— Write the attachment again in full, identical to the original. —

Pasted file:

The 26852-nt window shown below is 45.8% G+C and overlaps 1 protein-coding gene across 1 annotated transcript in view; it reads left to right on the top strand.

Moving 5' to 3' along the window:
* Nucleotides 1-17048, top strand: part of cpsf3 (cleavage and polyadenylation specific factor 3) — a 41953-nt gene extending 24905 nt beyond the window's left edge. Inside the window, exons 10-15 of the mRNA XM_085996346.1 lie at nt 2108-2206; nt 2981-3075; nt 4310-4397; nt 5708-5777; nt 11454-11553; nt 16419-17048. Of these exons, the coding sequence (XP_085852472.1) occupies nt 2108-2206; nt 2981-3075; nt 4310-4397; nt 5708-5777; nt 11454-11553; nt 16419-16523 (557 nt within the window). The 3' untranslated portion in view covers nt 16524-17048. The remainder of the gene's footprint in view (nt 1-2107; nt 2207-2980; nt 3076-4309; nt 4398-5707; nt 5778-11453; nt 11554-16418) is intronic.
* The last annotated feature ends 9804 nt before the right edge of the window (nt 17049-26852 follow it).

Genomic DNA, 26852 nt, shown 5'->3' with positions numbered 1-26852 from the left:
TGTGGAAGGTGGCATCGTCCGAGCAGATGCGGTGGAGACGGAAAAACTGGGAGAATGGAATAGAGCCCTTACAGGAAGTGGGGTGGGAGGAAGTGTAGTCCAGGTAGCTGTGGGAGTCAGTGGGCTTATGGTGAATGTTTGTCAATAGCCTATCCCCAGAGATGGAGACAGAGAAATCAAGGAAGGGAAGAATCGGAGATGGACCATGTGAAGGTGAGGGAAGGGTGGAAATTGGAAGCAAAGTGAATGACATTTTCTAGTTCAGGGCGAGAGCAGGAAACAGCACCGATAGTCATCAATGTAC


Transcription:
The 26852-nt window shown below is 45.8% G+C and overlaps 1 protein-coding gene across 1 annotated transcript in view; it reads left to right on the top strand.

Moving 5' to 3' along the window:
* Nucleotides 1-17048, top strand: part of cpsf3 (cleavage and polyadenylation specific factor 3) — a 41953-nt gene extending 24905 nt beyond the window's left edge. Inside the window, exons 10-15 of the mRNA XM_085996346.1 lie at nt 2108-2206; nt 2981-3075; nt 4310-4397; nt 5708-5777; nt 11454-11553; nt 16419-17048. Of these exons, the coding sequence (XP_085852472.1) occupies nt 2108-2206; nt 2981-3075; nt 4310-4397; nt 5708-5777; nt 11454-11553; nt 16419-16523 (557 nt within the window). The 3' untranslated portion in view covers nt 16524-17048. The remainder of the gene's footprint in view (nt 1-2107; nt 2207-2980; nt 3076-4309; nt 4398-5707; nt 5778-11453; nt 11554-16418) is intronic.
* The last annotated feature ends 9804 nt before the right edge of the window (nt 17049-26852 follow it).

Genomic DNA, 26852 nt, shown 5'->3' with positions numbered 1-26852 from the left:
TGTGGAAGGTGGCATCGTCCGAGCAGATGCGGTGGAGACGGAAAAACTGGGAGAATGGAATAGAGCCCTTACAGGAAGTGGGGTGGGAGGAAGTGTAGTCCAGGTAGCTGTGGGAGTCAGTGGGCTTATGGTGAATGTTTGTCAATAGCCTATCCCCAGAGATGGAGACAGAGAAATCAAGGAAGGGAAGAATCGGAGATGGACCATGTGAAGGTGAGGGAAGGGTGGAAATTGGAAGCAAAGTGAATGACATTTTCTAGTTCAGGGCGAGAGCAGGAAACAGCACCGATAGTCATCAATGTAC